Taste Test: Honey Stinger

Taste Test: Honey Stinger

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By STEPHEN REGENOLD

With the recent news that Lance Armstrong has become part of the ownership team at Honey Stinger Inc., a Steamboat Springs, Colo., manufacturer of honey-based nutritional foods, readers might wonder what all the fuss is about. I took the occasion to test a few of the company’s offerings, including its chews and honey-based gels.

As the name suggests, honey is the basis of the company’s products. Founded in 2002, Honey Stinger (www.honeystinger.com) uses no refined sugars, syrups, or sugar alcohols. Honey is the only sweetener in its products with one small exception: Evaporated cane juice is used in the chews and the chocolate of its protein bars.

Honey Stinger gel pack

The result of all this honey is that many of the products smell and taste like — you got it! — honey. The Pomegranate chews, for example, smell like honey (but have a vague fruity taste). The gel packets taste essentially like straight honey, though with a few noticeable constitutes added in.

Those extras in the honey gel include the likes of potassium citrate, salt, maltodextrin, ginseng, kola nut extract, and several B vitamins. The result is a carb- and electrolyte-fortified honey snack that is squeezable and eatable on the go.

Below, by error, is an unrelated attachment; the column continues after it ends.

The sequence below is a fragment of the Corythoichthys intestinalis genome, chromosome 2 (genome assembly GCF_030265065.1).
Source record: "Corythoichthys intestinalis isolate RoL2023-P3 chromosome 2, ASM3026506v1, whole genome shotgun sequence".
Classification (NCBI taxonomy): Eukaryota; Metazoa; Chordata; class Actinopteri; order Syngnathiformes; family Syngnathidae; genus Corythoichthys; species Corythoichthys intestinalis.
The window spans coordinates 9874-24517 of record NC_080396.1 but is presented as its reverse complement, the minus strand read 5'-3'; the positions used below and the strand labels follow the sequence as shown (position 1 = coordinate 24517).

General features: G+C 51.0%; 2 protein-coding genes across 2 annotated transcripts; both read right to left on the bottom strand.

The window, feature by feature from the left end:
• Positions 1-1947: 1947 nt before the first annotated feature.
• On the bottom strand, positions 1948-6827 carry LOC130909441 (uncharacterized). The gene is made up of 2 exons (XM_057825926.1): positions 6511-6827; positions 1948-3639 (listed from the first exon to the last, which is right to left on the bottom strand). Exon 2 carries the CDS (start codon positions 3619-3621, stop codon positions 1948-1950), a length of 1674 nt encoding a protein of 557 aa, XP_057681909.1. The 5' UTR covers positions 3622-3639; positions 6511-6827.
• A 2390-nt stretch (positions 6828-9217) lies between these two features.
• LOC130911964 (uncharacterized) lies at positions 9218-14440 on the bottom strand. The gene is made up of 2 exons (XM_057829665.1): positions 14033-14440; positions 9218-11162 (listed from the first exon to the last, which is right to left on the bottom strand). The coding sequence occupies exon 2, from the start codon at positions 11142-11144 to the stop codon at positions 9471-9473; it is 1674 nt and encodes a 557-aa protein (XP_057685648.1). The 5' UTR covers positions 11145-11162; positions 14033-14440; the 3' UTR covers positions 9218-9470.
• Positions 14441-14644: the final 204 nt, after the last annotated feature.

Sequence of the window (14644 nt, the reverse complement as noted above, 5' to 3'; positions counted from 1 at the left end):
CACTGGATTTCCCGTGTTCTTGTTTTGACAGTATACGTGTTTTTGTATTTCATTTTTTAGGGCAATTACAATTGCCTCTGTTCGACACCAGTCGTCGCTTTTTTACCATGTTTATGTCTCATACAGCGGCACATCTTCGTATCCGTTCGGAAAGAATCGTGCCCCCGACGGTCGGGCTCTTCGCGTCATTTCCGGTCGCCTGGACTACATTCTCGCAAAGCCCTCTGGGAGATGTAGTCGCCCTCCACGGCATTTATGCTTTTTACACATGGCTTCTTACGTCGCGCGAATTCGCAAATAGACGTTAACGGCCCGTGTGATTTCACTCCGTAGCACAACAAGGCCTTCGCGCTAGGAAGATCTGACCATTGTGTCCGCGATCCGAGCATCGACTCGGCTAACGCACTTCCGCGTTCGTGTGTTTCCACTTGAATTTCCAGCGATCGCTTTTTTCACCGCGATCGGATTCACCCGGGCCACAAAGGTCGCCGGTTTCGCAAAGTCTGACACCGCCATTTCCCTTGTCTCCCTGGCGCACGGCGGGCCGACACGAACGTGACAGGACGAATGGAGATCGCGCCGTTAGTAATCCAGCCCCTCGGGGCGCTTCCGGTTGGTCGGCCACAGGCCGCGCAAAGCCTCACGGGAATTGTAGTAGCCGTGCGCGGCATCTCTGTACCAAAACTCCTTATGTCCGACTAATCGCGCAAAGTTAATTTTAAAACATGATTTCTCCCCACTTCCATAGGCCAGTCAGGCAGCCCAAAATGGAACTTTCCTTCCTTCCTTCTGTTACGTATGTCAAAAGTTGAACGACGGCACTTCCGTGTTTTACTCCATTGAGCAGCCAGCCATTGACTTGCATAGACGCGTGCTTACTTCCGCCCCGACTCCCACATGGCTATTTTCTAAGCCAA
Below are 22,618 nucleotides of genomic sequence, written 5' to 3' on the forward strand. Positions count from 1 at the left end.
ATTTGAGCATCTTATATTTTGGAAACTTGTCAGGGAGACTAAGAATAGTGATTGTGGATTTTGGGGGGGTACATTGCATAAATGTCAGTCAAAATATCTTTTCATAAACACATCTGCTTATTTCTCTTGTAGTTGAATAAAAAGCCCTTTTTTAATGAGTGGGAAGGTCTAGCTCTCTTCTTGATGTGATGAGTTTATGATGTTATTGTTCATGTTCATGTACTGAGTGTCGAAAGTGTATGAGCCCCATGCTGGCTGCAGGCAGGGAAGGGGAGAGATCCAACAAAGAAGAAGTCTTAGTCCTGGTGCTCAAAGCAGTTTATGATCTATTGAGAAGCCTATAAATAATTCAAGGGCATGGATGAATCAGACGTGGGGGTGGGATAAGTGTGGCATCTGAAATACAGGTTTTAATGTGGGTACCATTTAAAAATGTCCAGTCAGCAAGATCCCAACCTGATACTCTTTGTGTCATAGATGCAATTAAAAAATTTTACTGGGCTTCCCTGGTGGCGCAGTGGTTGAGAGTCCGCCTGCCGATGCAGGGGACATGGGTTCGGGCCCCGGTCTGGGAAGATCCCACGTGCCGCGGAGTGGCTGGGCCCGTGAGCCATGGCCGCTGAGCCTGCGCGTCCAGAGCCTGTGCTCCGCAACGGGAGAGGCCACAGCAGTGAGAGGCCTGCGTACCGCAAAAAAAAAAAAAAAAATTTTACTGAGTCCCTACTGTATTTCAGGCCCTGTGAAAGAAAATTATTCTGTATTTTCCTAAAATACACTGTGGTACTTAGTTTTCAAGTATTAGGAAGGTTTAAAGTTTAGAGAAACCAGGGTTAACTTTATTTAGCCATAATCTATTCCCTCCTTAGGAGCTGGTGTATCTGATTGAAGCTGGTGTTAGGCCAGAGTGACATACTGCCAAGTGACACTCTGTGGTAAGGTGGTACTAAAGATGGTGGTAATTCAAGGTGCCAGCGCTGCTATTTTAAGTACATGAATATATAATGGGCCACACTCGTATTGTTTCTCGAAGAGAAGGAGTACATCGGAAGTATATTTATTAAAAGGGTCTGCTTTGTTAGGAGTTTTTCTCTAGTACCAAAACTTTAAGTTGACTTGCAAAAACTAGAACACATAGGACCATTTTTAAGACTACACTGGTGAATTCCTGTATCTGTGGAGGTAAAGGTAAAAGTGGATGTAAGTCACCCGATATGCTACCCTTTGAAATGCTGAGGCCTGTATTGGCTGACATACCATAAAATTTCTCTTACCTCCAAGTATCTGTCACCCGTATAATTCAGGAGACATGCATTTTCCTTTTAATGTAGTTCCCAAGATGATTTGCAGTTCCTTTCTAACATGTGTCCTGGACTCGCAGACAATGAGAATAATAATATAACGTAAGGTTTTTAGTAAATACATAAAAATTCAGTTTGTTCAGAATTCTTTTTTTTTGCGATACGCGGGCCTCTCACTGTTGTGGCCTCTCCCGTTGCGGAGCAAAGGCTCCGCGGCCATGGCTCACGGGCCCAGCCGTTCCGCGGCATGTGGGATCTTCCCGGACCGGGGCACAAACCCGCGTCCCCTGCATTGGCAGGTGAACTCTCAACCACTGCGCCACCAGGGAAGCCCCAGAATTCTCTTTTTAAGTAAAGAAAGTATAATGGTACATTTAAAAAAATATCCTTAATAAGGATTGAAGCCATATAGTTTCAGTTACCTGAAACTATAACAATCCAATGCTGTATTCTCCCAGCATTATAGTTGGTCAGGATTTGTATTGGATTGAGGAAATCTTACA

Honey Stinger chews

The gels come in multiple flavors and cost $1.25 apiece. Nutritionally, they have 120 calories, 50mg of sodium, 29g of carbs, zero protein, and some potassium — similar specs as found on competing energy gels. But the sugar content is high.

For comparison, GU Energy Gel’s Vanilla Bean flavor has 5 grams of sugar; Honey Stinger gels have 29 grams of sugar. The reason, the company cites, is that honey is comprised of multiple simple sugars including “glucose, fructose, maltose, trisaccharides, and sucrose.”

Swallow the sweet mix before a run and you do feel a quick bolt of energy. With so much sugar, you might anticipate a crash, too. But that wasn’t noticeable to me.

Honey Stinger bar

Overall, I like the Honey Stinger gels for use before or during activity. They are more liquid than GU or Clif SHOT gel, making them easier to take. When slightly heated in your pocket on a run, the honey becomes almost runny. It goes down easy, and the mix is so sweet that there’s a slight burn of the throat.

The chews come in three flavors and have similar nutritional specs as the gels. There are 40 more calories in a pack of chews. Sodium is increased slightly, and you get a single gram of protein per pack.

At $1.99, the Honey chews cost about the same as the competing Clif BLOKS. They are easy to eat outdoors hiking, running, or on a bike. Just don’t let the bees catch a whiff. They might chase you down the trail.

—Stephen Regenold is founder and editor of www.gearjunkie.com.

Stephen Regenold
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Stephen Regenold is Founder of GearJunkie, which he launched as a nationally-syndicated newspaper column in 2002. As a journalist and writer, Regenold has covered the outdoors industry for two decades, including as a correspondent for the New York Times. A father of five, Regenold and his wife live in Minneapolis.
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